Monday, May 21, 2012

Rescue Me! Thursdays offer free training

Tom Lindblade (far left) and Scott Fairty (second from left) with some of the participants in a recent Rescue Me! Thursday.
This is year two of Rescue Me! Thursdays, an initiative of the Illinois Paddling Council. These weekly training sessions were initially created in order to train the Paddlers Patrol, another IPC initiative--a volunteer group that provides safety boaters for local events, such as the Flatwater Classic, the Illinois Paddlesports Festival and the New Year's Day Paddle.

The concept is simple and smart: Take advantage of the Marge Cline Whitewater Park in Yorkville, IL and the expertise of Ryan Rushton and Scott Fairty of Geneva Kayak Center (located on the course) to offer weekly training sessions on basic swiftwater rescue. The brains behind this belong to Tom Lindblade, president of the IPC, who has been an experiential educator and canoe instructor for more than four decades and was recognized three years ago with an "Excellence in Instruction" award by the American Canoe Association.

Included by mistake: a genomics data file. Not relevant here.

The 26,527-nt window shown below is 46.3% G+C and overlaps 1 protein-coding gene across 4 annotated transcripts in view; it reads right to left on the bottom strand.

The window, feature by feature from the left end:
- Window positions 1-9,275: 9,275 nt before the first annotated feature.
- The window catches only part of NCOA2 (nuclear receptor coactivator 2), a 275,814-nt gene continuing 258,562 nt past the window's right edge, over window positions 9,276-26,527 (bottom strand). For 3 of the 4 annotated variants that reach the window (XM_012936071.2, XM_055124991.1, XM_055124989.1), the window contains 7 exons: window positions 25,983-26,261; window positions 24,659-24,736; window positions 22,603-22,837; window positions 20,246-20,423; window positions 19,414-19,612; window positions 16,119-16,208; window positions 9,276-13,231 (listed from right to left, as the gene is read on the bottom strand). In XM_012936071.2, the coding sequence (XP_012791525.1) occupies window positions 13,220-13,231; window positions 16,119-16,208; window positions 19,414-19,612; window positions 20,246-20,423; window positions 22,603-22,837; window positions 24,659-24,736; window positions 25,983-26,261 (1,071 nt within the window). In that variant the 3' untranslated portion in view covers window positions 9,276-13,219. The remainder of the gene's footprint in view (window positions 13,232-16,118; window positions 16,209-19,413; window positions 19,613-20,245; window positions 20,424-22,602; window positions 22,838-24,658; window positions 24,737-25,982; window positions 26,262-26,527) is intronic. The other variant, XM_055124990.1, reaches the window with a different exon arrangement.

Tom Lindblade, mentor to two generations of paddlesport instructors and president of the Illinois Paddling Council.
We had the good fortune to be present for this past week's session on wading rescues. This was the fourth in this year's series, following cold-water rescues, rescue ropes, and boat-over-boat rescues. Lindblade teaches most of the classes, with help from Scott Fairty. Towing, bumping and unpinning boats will follow in the coming weeks.

The group wades into the river, using paddles for support.
"Imagine if someone who was rescue-trained had been there when those three men died in the dam," Lindblade says, referring to the tragic incident in 2006 that led, years later, to the demolition of the deadly Glen D. Palmer Dam and the creation of the whitewater course in Yorkville. "That kind of thing can happen any time, and now we've got whitewater in the area, so these skills become more necessary."

Scott Fairty (green helmet) takes six participants safely out into the current.
Attendance has been good: between 9 and 17 people per week. The training is free (though non-ACA members must pay $5 for insurance when they sign the liability waiver) and no reservations are required. Just show up at the whitewater park at 6 p.m. on Thursdays in May, and you're part of the class.

Alec simulates a pin on a rock.
"This is one of the most important things we can do," Lindblade says.

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